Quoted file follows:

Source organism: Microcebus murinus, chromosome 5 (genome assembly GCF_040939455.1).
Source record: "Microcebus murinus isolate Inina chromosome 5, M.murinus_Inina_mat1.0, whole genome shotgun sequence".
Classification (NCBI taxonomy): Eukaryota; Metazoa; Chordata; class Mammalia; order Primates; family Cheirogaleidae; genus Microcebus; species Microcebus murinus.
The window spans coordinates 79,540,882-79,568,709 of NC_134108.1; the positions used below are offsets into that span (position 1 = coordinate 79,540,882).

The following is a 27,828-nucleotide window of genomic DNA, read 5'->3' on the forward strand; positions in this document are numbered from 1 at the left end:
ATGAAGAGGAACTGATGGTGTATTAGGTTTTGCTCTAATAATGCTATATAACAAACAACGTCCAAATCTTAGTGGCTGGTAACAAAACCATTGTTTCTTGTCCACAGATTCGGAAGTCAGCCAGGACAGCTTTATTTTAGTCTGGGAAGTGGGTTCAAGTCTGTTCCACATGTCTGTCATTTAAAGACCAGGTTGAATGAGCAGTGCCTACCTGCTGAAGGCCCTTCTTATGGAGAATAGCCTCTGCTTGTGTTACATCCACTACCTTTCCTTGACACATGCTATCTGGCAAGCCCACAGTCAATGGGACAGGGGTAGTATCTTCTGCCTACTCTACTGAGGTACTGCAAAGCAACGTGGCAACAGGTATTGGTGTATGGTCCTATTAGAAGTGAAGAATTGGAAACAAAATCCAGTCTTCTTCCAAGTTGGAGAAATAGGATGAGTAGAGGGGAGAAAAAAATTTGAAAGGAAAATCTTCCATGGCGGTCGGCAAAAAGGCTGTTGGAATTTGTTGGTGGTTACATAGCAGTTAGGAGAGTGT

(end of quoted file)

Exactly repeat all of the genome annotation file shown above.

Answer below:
Source organism: Microcebus murinus, chromosome 5 (genome assembly GCF_040939455.1).
Source record: "Microcebus murinus isolate Inina chromosome 5, M.murinus_Inina_mat1.0, whole genome shotgun sequence".
Classification (NCBI taxonomy): Eukaryota; Metazoa; Chordata; class Mammalia; order Primates; family Cheirogaleidae; genus Microcebus; species Microcebus murinus.
The window spans coordinates 79,540,882-79,568,709 of NC_134108.1; the positions used below are offsets into that span (position 1 = coordinate 79,540,882).

The following is a 27,828-nucleotide window of genomic DNA, read 5'->3' on the forward strand; positions in this document are numbered from 1 at the left end:
ATGAAGAGGAACTGATGGTGTATTAGGTTTTGCTCTAATAATGCTATATAACAAACAACGTCCAAATCTTAGTGGCTGGTAACAAAACCATTGTTTCTTGTCCACAGATTCGGAAGTCAGCCAGGACAGCTTTATTTTAGTCTGGGAAGTGGGTTCAAGTCTGTTCCACATGTCTGTCATTTAAAGACCAGGTTGAATGAGCAGTGCCTACCTGCTGAAGGCCCTTCTTATGGAGAATAGCCTCTGCTTGTGTTACATCCACTACCTTTCCTTGACACATGCTATCTGGCAAGCCCACAGTCAATGGGACAGGGGTAGTATCTTCTGCCTACTCTACTGAGGTACTGCAAAGCAACGTGGCAACAGGTATTGGTGTATGGTCCTATTAGAAGTGAAGAATTGGAAACAAAATCCAGTCTTCTTCCAAGTTGGAGAAATAGGATGAGTAGAGGGGAGAAAAAAATTTGAAAGGAAAATCTTCCATGGCGGTCGGCAAAAAGGCTGTTGGAATTTGTTGGTGGTTACATAGCAGTTAGGAGAGTGT